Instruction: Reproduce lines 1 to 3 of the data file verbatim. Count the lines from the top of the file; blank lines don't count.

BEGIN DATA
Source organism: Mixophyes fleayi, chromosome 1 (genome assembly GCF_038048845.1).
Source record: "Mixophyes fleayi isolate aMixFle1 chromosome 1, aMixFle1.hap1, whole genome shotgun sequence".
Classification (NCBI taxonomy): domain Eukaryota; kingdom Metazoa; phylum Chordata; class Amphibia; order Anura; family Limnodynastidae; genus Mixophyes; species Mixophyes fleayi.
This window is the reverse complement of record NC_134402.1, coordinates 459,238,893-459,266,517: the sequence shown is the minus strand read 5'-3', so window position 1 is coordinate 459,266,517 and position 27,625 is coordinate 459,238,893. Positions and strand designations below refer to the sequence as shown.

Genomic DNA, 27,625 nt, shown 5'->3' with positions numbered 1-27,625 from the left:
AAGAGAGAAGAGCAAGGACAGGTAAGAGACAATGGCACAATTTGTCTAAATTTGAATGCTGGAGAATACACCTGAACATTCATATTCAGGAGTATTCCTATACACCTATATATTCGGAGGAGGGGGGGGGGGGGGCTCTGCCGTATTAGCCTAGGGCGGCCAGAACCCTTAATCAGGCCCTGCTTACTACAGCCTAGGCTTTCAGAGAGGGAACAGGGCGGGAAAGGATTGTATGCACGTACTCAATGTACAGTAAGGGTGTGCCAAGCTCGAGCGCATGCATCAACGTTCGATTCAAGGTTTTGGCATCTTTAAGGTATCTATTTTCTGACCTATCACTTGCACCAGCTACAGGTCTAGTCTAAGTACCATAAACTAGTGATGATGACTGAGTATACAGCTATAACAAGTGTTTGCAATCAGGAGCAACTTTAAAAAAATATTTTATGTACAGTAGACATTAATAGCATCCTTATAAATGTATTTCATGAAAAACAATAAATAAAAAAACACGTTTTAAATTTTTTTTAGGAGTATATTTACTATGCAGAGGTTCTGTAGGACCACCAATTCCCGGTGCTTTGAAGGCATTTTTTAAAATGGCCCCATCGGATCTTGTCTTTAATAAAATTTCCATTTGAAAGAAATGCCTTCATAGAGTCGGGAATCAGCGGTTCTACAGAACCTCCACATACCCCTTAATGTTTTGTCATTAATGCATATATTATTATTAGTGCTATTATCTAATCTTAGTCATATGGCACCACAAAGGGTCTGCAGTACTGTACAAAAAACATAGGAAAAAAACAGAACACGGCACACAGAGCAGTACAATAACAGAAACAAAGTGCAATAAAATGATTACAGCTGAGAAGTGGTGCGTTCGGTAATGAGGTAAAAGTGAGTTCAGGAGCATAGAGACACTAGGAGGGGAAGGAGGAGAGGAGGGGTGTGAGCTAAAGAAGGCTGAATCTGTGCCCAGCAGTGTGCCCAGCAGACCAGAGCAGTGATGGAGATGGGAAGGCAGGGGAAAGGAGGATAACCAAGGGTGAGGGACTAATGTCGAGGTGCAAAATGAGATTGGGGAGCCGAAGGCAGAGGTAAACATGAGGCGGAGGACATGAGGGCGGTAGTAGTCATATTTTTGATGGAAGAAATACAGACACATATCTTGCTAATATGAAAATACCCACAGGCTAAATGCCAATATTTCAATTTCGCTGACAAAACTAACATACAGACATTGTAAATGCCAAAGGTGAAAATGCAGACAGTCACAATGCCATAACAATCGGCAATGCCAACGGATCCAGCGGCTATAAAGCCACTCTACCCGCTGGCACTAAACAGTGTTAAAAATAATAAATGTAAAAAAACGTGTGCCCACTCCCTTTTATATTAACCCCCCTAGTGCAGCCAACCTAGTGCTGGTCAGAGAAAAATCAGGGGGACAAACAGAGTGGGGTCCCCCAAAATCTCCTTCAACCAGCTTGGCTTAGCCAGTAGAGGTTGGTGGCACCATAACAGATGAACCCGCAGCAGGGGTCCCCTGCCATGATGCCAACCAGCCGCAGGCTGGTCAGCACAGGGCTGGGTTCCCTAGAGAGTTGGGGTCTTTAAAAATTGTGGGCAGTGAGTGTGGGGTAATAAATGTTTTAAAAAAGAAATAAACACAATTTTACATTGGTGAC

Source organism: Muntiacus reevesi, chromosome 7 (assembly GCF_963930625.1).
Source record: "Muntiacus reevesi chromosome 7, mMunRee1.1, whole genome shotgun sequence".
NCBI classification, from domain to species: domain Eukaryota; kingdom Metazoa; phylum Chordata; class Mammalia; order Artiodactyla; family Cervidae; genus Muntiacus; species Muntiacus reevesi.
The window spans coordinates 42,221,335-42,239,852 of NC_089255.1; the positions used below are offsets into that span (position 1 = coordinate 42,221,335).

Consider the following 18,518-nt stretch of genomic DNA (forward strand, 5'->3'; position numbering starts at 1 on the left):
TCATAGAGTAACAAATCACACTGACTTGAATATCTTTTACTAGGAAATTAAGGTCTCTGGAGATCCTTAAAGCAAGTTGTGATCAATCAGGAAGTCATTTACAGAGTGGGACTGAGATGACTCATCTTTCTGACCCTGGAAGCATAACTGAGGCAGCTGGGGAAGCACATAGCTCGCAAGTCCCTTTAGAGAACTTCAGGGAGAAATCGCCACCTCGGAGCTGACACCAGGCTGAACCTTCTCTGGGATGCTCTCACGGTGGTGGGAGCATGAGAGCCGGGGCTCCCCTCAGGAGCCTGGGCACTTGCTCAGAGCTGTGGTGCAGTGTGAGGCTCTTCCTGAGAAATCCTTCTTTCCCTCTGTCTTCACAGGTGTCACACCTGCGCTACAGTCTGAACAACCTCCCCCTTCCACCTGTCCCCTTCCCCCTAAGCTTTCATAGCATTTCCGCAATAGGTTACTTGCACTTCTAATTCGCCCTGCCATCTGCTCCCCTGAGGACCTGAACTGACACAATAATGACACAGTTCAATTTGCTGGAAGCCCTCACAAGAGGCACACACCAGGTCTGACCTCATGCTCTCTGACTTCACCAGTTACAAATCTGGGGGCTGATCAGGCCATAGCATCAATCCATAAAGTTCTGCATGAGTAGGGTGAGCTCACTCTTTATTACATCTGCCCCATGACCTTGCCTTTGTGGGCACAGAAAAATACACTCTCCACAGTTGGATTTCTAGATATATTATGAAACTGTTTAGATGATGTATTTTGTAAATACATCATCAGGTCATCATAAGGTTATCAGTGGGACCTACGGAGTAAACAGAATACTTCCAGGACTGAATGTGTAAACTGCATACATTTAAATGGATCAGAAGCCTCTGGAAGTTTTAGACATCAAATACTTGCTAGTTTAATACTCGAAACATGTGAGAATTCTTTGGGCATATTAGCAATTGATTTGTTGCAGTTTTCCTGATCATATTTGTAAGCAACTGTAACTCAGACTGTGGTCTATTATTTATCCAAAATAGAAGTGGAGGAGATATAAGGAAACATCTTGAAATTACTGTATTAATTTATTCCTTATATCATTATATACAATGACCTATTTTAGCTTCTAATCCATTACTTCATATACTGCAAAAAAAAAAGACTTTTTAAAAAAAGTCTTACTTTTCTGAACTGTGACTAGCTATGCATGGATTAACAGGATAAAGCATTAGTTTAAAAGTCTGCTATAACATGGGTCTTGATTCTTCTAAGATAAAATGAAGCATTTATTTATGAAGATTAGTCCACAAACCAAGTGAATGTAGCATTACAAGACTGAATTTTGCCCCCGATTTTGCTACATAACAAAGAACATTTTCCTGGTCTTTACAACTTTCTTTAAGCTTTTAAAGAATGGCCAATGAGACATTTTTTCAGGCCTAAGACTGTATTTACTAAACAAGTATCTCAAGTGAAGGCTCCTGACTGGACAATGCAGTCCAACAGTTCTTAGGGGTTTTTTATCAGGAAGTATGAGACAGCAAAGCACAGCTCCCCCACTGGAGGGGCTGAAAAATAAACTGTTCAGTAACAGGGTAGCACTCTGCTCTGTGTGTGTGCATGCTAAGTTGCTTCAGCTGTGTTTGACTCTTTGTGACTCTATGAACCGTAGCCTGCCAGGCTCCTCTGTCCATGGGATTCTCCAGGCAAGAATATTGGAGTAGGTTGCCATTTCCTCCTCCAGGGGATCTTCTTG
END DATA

Source organism: Mixophyes fleayi, chromosome 1 (genome assembly GCF_038048845.1).
Source record: "Mixophyes fleayi isolate aMixFle1 chromosome 1, aMixFle1.hap1, whole genome shotgun sequence".
Classification (NCBI taxonomy): domain Eukaryota; kingdom Metazoa; phylum Chordata; class Amphibia; order Anura; family Limnodynastidae; genus Mixophyes; species Mixophyes fleayi.